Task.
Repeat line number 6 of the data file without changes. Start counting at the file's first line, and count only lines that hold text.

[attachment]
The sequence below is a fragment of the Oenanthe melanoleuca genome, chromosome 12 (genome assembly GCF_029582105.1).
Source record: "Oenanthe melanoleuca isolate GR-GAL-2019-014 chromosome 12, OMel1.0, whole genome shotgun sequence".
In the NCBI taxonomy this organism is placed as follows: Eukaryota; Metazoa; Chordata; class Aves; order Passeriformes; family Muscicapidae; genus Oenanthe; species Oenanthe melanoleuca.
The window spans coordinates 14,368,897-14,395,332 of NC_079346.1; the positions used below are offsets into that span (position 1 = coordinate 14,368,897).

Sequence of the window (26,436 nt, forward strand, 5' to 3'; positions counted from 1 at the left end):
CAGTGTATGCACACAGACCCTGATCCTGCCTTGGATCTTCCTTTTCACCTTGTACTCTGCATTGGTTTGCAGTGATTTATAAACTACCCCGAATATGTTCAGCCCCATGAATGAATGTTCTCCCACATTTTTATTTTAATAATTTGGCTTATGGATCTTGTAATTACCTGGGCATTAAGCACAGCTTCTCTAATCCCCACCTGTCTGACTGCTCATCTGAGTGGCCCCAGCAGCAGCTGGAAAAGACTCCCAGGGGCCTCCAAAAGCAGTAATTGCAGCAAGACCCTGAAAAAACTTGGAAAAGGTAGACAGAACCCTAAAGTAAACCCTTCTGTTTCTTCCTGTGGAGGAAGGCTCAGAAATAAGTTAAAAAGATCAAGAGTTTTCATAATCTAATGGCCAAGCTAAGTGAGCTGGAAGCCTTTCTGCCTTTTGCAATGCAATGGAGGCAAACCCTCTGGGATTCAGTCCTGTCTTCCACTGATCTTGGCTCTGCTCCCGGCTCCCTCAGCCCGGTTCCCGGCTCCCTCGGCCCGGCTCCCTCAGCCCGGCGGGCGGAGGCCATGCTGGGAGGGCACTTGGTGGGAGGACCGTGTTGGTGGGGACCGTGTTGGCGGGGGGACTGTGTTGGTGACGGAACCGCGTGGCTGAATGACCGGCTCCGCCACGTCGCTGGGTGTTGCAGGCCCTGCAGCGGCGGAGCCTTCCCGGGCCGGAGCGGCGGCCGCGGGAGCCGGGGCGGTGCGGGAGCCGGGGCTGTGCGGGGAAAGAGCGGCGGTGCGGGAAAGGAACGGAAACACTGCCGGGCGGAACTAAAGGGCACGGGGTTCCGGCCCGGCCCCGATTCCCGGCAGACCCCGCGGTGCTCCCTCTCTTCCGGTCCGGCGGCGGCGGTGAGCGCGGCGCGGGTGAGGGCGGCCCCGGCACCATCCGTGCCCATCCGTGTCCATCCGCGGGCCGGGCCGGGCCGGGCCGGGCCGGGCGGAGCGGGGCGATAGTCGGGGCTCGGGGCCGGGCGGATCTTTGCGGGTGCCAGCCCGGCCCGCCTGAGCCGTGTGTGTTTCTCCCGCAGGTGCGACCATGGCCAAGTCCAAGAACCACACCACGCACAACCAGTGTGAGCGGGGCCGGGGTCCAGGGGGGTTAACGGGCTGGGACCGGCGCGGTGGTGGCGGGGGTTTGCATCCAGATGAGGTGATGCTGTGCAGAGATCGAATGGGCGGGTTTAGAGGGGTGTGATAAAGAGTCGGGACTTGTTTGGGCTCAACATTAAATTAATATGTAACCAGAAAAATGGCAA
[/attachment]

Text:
CAGTGTATGCACACAGACCCTGATCCTGCCTTGGATCTTCCTTTTCACCTTGTACTCTGCATTGGTTTGCAGTGATTTATAAACTACCCCGAATATGTTCAGCCCCATGAATGAATGTTCTCCCACATTTTTATTTTAATAATTTGGCTTATGGATCTTGTAATTACCTGGGCATTAAGCACAGCTTCTCTAATCCCCACCTGTCTGACTGCTCATCTGAGTGGCCCCAGCAGCAGCTGGAAAAGACTCCCAGGGGCCTCCAAAAGCAGTAATTGCAGCAAGACCCTGAAAAAACTTGGAAAAGGTAGACAGAACCCTAAAGTAAACCCTTCTGTTTCTTCCTGTGGAGGAAGGCTCAGAAATAAGTTAAAAAGATCAAGAGTTTTCATAATCTAATGGCCAAGCTAAGTGAGCTGGAAGCCTTTCTGCCTTTTGCAATGCAATGGAGGCAAACCCTCTGGGATTCAGTCCTGTCTTCCACTGATCTTGGCTCTGCTCCCGGCTCCCTCAGCCCGGTTCCCGGCTCCCTCGGCCCGGCTCCCTCAGCCCGGCGGGCGGAGGCCATGCTGGGAGGGCACTTGGTGGGAGGACCGTGTTGGTGGGGACCGTGTTGGCGGGGGGACTGTGTTGGTGACGGAACCGCGTGGCTGAATGACCGGCTCCGCCACGTCGCTGGGTGTTGCAGGCCCTGCAGCGGCGGAGCCTTCCCGGGCCGGAGCGGCGGCCGCGGGAGCCGGGGCGGTGCGGGAGCCGGGGCTGTGCGGGGAAAGAGCGGCGGTGCGGGAAAGGAACGGAAACACTGCCGGGCGGAACTAAAGGGCACGGGGTTCCGGCCCGGCCCCGATTCCCGGCAGACCCCGCGGTGCTCCCTCTCTTCCGGTCCGGCGGCGGCGGTGAGCGCGGCGCGGGTGAGGGCGGCCCCGGCACCATCCGTGCCCATCCGTGTCCATCCGCGGGCCGGGCCGGGCCGGGCCGGGCCGGGCGGAGCGGGGCGATAGTCGGGGCTCGGGGCCGGGCGGATCTTTGCGGGTGCCAGCCCGGCCCGCCTGAGCCGTGTGTGTTTCTCCCGCAGGTGCGACCATGGCCAAGTCCAAGAACCACACCACGCACAACCAGTGTGAGCGGGGCCGGGGTCCAGGGGGGTTAACGGGCTGGGACCGGCGCGGTGGTGGCGGGGGTTTGCATCCAGATGAGGTGATGCTGTGCAGAGATCGAATGGGCGGGTTTAGAGGGGTGTGATAAAGAGTCGGGACTTGTTTGGGCTCAACATTAAATTAATATGTAACCAGAAAAATGGCAA